Chief Charlie Boyte's report for June 2014

Michael Boyle

Well folks it is fire season again and I am pretty sure the few hairs I have left just turned a little greyer. PIFR had responded to 69 emergency calls as of mid-May, 30 per cent higher than the same period in 2013. Our volunteers are training and working hard to ensure when you call 911 someone will come who knows what to do to help you through that emergency.

Over the past few weeks our volunteers have completed extensive training to address building collapse search and rescue. They must complete a number of prerequisites to qualify including confined space rescue, technical rope rescue, trench rescue awareness and hazmat operations. This training was undertaken to address earthquakes and severe weather events. Each can result in extensive damage including fires and building collapse, injury, and also present an number of hazards such as downed hydro lines and trees. I am happy to report that we now have the formal skills required to initiate a safe response to these events.

From now through to October all the volunteer fire services on the Southern Gulf Islands (SGI) face a challenging influx of visitors and seasonal residents. Risk exponentially increases with more people and when folks are unaware of the conditions that result in wildfires that can lead to disaster. The wet spring has resulted in a proliferation of fine fuels like grass and underbrush. As these fuels dry out they can present an extreme hazard allowing fires to start easily and spread extremely fast … a dangerous combination on an Island.

Wildfire is the number one threat to our safety and our property. This threat is compounded when more people are doing more things in and around the forest. It is also compounded by the lack of water supplies for firefighting, rural response times, and the intermix of homes and forested areas.

Pender Island Fire Rescue will be focused on wildfire prevention, education and early response over the next few months. The wildfire prevention program will be delivered again this year at BC Ferries, the Farmers Market and other venues thanks to partnerships formed with the SGI Fire Departments, SGI Emergency Program, Parks Canada, Ministry of Forests, Islands Trust, the Office of the Fire Commissioner, BC Ferries and funding from the Capital Regional District.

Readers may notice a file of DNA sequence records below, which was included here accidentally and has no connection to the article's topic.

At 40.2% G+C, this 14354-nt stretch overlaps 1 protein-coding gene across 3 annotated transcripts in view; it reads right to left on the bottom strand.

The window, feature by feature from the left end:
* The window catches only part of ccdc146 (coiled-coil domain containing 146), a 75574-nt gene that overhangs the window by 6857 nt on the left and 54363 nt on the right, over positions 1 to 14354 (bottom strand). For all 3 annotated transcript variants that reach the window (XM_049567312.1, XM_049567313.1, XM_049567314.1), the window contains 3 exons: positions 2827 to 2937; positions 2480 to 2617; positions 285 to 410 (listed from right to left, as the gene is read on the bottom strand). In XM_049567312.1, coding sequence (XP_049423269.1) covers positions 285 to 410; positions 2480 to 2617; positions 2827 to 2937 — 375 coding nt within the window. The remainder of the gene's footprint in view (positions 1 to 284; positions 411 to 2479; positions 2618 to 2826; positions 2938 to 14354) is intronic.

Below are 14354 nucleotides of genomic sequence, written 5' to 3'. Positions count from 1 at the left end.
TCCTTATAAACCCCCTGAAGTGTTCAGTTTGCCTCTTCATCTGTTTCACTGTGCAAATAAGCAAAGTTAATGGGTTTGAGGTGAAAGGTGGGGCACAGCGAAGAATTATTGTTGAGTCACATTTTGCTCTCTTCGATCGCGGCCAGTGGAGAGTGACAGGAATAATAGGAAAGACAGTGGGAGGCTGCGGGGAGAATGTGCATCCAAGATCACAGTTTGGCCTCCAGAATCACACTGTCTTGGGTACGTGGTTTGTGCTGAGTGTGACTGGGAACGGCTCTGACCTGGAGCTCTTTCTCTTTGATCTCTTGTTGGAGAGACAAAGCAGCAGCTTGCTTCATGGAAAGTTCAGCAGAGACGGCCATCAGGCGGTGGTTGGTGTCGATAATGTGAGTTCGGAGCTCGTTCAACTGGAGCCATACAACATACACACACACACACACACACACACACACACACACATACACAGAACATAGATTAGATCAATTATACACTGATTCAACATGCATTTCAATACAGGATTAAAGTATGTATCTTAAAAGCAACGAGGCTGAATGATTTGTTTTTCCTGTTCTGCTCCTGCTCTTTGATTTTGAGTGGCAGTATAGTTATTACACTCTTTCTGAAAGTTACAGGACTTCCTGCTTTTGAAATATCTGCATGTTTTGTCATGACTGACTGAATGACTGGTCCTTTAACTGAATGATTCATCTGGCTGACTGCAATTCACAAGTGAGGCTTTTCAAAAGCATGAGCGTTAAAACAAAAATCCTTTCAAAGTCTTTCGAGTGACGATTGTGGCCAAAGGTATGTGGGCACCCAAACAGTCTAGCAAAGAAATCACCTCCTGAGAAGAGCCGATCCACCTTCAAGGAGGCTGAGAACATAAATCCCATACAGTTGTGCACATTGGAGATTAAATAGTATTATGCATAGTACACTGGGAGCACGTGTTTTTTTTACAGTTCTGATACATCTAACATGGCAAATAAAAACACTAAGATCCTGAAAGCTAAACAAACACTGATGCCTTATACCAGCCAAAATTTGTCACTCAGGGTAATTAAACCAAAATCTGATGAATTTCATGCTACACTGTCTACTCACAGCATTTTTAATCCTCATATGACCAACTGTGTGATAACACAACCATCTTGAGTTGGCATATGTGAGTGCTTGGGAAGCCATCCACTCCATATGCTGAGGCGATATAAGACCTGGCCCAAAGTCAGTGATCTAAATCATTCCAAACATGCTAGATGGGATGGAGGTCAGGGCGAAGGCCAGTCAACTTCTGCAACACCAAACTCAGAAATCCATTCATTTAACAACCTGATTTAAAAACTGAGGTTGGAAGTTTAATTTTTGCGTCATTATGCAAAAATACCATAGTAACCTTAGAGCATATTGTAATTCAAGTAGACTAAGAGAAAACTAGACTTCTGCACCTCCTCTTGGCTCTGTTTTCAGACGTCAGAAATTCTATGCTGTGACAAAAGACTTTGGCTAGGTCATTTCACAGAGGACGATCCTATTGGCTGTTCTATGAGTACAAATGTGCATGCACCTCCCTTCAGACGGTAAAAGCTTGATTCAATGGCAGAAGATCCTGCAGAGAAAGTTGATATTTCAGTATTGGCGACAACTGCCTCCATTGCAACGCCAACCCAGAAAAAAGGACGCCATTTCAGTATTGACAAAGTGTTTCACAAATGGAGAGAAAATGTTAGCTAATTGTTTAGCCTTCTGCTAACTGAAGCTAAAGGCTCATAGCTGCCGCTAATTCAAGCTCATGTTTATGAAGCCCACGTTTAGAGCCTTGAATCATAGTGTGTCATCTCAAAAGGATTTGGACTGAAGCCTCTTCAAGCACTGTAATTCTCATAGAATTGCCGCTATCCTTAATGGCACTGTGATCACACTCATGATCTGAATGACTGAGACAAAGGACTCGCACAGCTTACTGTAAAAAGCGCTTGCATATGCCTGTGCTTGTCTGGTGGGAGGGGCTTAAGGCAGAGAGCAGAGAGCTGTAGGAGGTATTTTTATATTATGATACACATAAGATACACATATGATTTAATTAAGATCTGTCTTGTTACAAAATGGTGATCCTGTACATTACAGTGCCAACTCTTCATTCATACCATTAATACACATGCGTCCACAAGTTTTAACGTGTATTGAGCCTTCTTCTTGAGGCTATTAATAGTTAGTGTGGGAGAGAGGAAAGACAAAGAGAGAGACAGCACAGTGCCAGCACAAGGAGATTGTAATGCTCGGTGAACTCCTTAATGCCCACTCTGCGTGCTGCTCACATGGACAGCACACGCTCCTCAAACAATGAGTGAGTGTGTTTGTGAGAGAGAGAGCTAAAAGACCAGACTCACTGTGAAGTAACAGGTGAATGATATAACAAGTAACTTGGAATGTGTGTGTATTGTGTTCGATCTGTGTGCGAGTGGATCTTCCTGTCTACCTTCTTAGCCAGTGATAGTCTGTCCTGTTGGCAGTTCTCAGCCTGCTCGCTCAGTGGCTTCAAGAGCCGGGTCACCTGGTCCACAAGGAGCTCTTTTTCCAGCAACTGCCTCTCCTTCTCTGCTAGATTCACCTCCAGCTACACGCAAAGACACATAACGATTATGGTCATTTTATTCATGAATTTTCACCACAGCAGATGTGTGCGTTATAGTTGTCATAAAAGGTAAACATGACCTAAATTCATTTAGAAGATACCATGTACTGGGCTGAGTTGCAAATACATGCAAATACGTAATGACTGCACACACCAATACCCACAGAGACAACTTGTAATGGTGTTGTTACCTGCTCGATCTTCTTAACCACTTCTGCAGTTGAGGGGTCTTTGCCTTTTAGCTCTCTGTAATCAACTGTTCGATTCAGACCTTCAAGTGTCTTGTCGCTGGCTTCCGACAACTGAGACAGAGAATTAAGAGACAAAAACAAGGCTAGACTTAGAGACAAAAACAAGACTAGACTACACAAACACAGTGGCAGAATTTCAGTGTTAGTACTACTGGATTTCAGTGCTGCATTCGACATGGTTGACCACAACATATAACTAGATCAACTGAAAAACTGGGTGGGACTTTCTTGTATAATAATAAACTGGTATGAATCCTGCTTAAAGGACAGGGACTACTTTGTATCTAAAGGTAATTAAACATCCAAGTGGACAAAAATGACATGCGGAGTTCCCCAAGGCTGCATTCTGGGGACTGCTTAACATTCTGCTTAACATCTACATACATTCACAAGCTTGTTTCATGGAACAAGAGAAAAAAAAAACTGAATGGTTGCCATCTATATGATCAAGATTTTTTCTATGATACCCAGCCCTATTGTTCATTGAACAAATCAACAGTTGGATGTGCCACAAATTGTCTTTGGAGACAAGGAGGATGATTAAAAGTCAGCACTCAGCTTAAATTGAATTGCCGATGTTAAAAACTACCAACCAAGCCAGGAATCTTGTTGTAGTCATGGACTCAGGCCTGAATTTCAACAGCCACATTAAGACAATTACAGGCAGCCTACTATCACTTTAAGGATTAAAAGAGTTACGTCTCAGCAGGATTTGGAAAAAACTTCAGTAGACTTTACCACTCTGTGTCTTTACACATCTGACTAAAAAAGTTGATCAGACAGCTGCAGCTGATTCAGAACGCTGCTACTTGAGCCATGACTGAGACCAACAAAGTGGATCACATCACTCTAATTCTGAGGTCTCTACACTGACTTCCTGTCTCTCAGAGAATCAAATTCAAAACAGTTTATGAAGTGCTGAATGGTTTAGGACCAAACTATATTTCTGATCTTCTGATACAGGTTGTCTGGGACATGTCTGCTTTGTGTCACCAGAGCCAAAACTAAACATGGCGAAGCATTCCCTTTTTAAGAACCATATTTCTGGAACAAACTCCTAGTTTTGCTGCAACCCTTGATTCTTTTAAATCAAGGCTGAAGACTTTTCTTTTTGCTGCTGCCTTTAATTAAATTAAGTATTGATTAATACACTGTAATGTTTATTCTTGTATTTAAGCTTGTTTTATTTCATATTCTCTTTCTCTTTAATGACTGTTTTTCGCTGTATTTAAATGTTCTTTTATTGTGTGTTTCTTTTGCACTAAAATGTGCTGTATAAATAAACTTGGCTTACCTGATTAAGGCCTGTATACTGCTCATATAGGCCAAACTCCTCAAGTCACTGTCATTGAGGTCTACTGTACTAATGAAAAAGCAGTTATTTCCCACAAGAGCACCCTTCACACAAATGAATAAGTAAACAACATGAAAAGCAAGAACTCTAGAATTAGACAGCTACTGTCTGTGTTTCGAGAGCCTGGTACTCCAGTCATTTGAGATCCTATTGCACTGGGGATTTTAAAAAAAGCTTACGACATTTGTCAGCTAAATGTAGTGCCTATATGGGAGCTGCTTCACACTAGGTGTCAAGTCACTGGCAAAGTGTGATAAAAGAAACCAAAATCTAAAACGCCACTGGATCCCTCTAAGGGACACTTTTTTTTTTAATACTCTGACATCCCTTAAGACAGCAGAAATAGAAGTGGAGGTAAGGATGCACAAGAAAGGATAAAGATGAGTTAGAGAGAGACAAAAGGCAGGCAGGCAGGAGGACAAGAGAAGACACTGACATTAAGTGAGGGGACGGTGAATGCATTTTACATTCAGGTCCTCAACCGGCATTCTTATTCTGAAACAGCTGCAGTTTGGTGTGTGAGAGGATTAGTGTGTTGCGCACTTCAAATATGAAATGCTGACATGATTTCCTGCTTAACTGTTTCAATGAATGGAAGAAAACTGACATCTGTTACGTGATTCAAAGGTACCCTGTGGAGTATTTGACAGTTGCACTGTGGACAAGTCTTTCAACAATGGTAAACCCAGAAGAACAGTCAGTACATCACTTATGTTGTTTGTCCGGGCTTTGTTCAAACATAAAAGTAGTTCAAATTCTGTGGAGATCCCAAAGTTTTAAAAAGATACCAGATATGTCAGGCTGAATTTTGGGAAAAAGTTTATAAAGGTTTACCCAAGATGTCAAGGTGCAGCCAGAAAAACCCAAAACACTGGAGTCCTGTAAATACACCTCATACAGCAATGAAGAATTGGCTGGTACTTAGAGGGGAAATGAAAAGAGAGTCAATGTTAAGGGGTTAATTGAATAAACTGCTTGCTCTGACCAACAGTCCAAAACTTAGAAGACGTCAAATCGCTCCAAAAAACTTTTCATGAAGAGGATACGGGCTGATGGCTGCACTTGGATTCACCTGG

Deputy Chief Mike Dine will be at the helm again spreading our message that fire prevention awareness is our best tool to limit risk. Early reporting and response is also essential. We have studied the circumstances around wildfires like those in Slave Lake and Kamloops in 2004. These fires required the evacuation of areas much larger than the Penders. Evacuating an island is a challenge we will do everything to avoid. So, we will need everyone’s cooperation to insure wildfires do not get started.

You can make a difference! If burning outdoors be extremely careful and follow the regulations stipulated on your permit. Watch for changes in the hazard rating and remember all permits are cancelled when the “No Fires Anywhere” signs are posted. You are legally responsible for any fire you light. You certainly won’t like the bill or the reputation if you start a wildfire.

Some simple truths: If it looks dangerous or unsafe it probably is; call 911 immediately and let a professional dispatcher make the decision about an appropriate response; if we can’t find you we can’t help you so make sure your address is visible day and night; house fires can spark wildfires so use the checklist on this website to see how yours measures up and how you can prevent fires from starting.

As well: Smokers must keep their butts out of the forests; if you think you are having a heart attack you probably are; the best way to get emergency medical help is to call 911 because doctors are not at the clinic 24/7; bikes, narrow roads, pedestrians and motor vehicles do not mix better on the Penders than anywhere else so drive slowly, be visible and be conscious of all types of traffic when using our narrow roads.

Volunteers Serving Community – There is simply no better way to provide quality, competent fire and rescue services in a rural community. The community is very fortunate to have dedicated volunteers looking after us. So folks; If you happen to see our committed volunteers out there, please take a minute to show your appreciation. They work tirelessly to train and respond to all types of emergencies to keep us all safe.

Forest Fire Threat Level

Burning is permitted
No permit is required
Regulations apply

PIFR Members Only

For any Emergency:

call 911


250 629-3321


Valid XHTML 1.0 Strict Valid CSS!